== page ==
Benson won't seek trade

O's talk to Yankees about trading for pitcher Wright, source says


November 11, 2006|By Jeff Zrebiec | Jeff Zrebiec,SUN REPORTER

On a day the Orioles were told officially by Kris Benson's agent that the pitcher would not exercise his contractual right to demand a trade, the club had further discussions about a deal that could add depth to its starting rotation.

The Orioles have had talks with the New York Yankees about acquiring 30-year-old pitcher Jaret Wright, according to an industry source. The Orioles likely would have to part with a reliever in return for Wright, who has fallen out of favor in New York after two inconsistent seasons.

The Yankees have until tomorrow to decide whether they will pick up Wright's $7 million option for next season, though they reportedly are leaning toward buying it out for $4 million. If that is the case, it's possible that New York might be willing to send the Orioles some cash to help offset the $7 million Wright is due next year.

Wright, who has a 68-57 record over 10 major league seasons and has battled shoulder problems throughout a career that started in Cleveland, had his most successful season in Atlanta in 2004 while working with current Orioles pitching coach Leo Mazzone. Wright went 15-8 that season with a 3.28 ERA and tied a career-high with 32 starts for the Braves.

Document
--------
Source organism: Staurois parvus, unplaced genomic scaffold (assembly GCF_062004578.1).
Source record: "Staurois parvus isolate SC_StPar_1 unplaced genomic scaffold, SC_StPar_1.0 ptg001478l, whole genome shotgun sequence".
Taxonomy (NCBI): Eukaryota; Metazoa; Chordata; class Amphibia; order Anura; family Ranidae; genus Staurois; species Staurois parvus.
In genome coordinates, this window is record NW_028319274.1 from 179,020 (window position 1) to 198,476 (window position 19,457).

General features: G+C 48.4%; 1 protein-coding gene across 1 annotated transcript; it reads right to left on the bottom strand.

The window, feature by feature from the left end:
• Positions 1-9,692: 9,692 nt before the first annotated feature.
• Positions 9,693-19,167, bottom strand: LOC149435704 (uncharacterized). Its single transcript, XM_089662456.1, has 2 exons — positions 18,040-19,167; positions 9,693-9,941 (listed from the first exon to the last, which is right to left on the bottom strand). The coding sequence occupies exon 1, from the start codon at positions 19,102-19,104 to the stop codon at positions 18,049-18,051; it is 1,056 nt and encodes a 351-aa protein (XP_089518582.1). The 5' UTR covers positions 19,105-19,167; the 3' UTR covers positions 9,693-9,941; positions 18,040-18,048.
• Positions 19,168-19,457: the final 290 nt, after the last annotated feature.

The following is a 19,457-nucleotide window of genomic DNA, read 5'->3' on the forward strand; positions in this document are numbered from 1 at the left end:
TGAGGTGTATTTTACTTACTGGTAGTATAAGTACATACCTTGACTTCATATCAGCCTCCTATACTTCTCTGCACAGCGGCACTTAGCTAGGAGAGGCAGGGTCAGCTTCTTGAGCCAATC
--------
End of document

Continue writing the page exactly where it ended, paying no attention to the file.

His performance earned him a three-year, $21 million deal from the Yankees, but Wright struggled in 2005 with injuries, missing nearly four months with a right shoulder strain. This past season, he avoided the disabled list, but pitched sporadically as the Yankees' fifth starter, going 11-7 with a 4.49 ERA. Wright was the losing pitcher in New York's loss to the Detroit Tigers in the fourth and deciding game of the American League Division Series.

Even if the Orioles acquired Wright, they would likely still be interested in adding an additional pitcher via free agency. Club executives want to add depth to a youthful staff and give themselves flexibility so they can possibly trade a pitcher to upgrade the offense.

Benson's return was expected, although his agent, Gregg Clifton, said that the 32-year-old pitcher gave the matter serious thought. As a player with five or more years of experience traded in the middle of a multiyear contract - the Orioles acquired the pitcher from the New York Mets in January - Benson had the right to demand a trade after going 11-12 with a 4.82 ERA in his first season with the organization.

However, Clifton said that Benson, who did not return a phone call seeking comment, is happy in Baltimore. If he invoked the contractual right, the Orioles would have had until March 15 to trade him, or he would become a free agent.

"Kris believes that the Orioles are on the verge of turning this thing around," Clifton said. "I think the only frustration was the losing. It's a tough division to compete in, but he loves the city, loves the fans, loves the park. He likes the pitching coach, the manager. There were so many good variables that really supported his decision."

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